family background / Matt is a first-generation tree fruit grower and graduated from Cornell University with a degree in viticulture, enology and plant sciences. He’s a farm manager at Red Jacket Orchards and is the son of Tina and Marty Murphy.
grower / Geneva, New York
age / 27
crops / Apples, stone fruit and cherries
business / Red Jacket Orchards

How did you get your start?
I grew up spending most of my summers on my grandparents’ farm and I got interested in agriculture when our family started a pumpkin business. Once out of high school, I pursued a degree from Cornell University.

Why did you pursue viticulture?
I knew I wanted to go to school for agriculture, and Cornell had a new viticulture program.

Grape growing and winemaking sounded very interesting because our family spends time around the Finger Lakes region, and there’s a lot of new wineries around.

When I learned about the new major, I decided to pursue it. It’s very much a horticulture-based degree, with part of it covering winemaking. I stayed focused on the viticulture and plant sciences tracks. The opportunity to go to Cornell, which is about an hour from where I grew up, seemed like a great idea as well.

What is it like growing in the Finger Lakes area?
The Geneva area is very heavy in field crops with corn and soybean as the dominant product grown. The Finger Lakes have a great microclimate for various fruits, allowing some farms to grow stone fruit — it’s one reason why the vineyards are planted around the lakes.

One of the main challenges that we face in the Finger Lakes is labor, because many farms used to rely so much on the local labor force. Over the past four years, that issue has pushed our company toward using the H-2A program.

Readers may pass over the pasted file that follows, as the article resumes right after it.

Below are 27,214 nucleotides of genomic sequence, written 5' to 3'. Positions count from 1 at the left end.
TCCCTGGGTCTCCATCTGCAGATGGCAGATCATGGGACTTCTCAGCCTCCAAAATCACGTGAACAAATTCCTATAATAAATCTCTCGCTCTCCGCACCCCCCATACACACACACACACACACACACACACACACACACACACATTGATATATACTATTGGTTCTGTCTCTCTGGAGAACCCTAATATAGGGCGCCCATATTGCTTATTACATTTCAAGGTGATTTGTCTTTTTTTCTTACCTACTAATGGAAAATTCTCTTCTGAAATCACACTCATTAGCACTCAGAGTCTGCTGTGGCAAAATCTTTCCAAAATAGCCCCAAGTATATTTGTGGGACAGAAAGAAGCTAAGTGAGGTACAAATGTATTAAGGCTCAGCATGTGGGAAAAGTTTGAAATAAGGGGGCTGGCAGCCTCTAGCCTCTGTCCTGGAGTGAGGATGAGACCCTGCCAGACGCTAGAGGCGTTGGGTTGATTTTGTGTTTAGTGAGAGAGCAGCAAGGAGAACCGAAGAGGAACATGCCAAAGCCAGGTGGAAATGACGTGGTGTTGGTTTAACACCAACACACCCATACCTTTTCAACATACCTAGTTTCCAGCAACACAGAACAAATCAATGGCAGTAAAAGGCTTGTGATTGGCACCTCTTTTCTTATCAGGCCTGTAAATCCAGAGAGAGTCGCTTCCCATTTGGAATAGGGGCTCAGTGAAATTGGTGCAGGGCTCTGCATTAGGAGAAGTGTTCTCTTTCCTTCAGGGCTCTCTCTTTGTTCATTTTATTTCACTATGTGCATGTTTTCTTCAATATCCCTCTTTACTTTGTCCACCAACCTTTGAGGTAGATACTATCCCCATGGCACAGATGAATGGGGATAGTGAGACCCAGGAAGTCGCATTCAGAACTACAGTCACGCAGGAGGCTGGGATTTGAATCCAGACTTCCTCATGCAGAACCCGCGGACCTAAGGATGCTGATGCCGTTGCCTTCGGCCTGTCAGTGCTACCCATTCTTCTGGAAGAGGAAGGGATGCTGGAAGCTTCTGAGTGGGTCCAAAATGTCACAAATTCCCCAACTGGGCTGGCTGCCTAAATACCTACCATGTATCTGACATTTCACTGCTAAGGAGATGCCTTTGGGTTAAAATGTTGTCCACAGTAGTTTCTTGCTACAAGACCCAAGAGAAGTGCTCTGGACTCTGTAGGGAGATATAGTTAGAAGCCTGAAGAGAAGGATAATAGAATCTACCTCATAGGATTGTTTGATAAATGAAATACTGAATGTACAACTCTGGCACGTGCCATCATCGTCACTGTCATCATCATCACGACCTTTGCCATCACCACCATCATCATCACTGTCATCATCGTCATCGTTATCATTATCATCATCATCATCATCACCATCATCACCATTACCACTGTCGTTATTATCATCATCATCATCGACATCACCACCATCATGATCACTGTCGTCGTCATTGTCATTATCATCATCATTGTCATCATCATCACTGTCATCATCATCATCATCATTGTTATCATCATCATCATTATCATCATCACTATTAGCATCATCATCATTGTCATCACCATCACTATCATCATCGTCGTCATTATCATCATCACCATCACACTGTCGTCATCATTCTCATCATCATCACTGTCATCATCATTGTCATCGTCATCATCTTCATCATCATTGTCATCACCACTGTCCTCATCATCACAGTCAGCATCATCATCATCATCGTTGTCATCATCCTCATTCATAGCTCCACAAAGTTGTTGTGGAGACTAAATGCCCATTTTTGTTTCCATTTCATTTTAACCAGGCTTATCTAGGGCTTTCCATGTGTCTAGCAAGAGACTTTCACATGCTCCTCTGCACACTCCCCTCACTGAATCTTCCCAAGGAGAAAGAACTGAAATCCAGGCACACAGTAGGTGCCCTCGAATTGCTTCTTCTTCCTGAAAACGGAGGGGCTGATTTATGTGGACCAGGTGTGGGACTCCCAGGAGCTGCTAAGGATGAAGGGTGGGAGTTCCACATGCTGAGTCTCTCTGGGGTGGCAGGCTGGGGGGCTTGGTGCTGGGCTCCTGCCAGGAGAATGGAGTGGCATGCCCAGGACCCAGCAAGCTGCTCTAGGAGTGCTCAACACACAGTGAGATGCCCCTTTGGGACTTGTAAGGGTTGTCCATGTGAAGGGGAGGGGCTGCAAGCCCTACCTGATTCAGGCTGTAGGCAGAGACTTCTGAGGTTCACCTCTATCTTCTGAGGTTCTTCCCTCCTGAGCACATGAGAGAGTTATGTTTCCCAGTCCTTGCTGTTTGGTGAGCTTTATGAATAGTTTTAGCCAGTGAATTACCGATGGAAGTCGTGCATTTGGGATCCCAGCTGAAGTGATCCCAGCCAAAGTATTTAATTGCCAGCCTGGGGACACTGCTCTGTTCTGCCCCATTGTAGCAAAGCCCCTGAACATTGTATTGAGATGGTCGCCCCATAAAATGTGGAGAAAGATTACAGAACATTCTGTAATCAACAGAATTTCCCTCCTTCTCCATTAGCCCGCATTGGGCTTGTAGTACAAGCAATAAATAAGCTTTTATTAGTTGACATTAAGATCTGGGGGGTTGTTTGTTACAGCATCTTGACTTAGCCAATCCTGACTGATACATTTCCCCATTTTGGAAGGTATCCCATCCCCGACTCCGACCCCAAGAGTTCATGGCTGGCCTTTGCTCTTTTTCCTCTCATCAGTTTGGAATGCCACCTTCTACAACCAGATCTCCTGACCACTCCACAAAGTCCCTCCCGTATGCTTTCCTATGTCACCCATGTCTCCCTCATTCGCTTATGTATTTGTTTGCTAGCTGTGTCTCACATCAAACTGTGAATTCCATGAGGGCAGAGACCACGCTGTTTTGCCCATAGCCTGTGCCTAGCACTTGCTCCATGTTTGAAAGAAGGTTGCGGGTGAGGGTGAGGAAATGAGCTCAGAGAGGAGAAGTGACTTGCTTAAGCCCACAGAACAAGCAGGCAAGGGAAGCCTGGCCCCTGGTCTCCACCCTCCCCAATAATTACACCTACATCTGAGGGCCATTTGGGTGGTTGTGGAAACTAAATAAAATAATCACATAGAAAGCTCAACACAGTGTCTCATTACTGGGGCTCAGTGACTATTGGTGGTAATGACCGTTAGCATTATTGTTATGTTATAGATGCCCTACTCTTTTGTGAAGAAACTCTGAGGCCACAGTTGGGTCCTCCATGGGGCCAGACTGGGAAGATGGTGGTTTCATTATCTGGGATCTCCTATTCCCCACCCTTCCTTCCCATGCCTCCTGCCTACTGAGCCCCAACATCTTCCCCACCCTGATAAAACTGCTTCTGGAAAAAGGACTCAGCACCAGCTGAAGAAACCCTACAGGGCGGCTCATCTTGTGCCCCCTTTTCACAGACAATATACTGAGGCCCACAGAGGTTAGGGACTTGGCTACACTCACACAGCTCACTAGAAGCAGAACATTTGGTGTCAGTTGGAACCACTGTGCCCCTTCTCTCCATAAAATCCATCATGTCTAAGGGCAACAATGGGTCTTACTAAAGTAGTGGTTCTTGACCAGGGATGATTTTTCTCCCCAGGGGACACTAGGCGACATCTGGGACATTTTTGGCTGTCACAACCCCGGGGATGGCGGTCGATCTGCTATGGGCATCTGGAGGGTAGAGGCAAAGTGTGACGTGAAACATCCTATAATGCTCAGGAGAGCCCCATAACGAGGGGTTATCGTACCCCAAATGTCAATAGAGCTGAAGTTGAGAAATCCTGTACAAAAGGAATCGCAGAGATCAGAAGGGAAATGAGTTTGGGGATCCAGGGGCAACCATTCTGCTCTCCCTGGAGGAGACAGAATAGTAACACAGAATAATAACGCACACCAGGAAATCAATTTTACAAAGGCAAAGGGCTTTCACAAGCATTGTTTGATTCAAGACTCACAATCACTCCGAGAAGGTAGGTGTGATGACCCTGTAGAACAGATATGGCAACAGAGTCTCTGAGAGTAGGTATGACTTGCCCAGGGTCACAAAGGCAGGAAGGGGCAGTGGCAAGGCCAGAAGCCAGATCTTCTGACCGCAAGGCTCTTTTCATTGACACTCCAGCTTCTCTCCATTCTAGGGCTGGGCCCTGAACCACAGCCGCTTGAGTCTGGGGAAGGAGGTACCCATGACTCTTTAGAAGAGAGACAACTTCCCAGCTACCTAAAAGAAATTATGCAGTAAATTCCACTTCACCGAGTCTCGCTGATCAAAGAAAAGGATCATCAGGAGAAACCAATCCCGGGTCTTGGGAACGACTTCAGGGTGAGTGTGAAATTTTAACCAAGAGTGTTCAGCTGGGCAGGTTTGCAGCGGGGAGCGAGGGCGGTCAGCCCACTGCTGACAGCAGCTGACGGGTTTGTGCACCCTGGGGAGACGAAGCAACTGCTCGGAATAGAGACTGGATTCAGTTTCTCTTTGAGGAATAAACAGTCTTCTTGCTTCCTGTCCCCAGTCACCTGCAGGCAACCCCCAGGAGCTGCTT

We started with 20 workers, and we’ve doubled that number since. It’s a very expensive program to be involved in. Another challenge is working with the weather and climate change. We ended up without a stone fruit crop two years in a row when we lost our fruiting buds.

In the past, even in the worst weather, we would end up with some crop. But having back-to-back years takes a toll on farms.

What are you learning since joining the industry?
The industry and the market have rapidly changed with the increase of fruit varieties. It seems if you aren’t planting the top new varieties and putting them into high-density blocks, then your farm is falling behind.

Some of the things I didn’t know before joining the industry was how big of a learning curve it would be to be successful. At Red Jacket, we don’t just do one crop, we’re very diverse. I’ve had to learn fast because of how much I need to know about those crops.

Over the years I’ve learned to not spread myself too thin and work in too many different areas.

What resources have you found to continue learning?
I’ve gained so much knowledge while being part of a group like the International Fruit Tree Association. With them, I’ve been able to learn from Washington growers, learn about techniques such as growing tall spindle systems and high-density orchards.

These events also provide opportunities to network and work with other young growers. It’s especially valuable when you hear similar stories about their day-to-day challenges.

Even if the people you meet are from New York, New Zealand or Canada, getting that feedback and problem-solving with other growers is huge.

What’s your advice to those new to growing tree fruit?
I’d say learning patience is a pretty important skill because sometimes things are going to happen that are out of your control and you’ll probably not know how to deal with it right away.

Learn to take things day by day. I value the expression, “How do you eat an elephant? One bite at a time.”

—by TJ Mullinax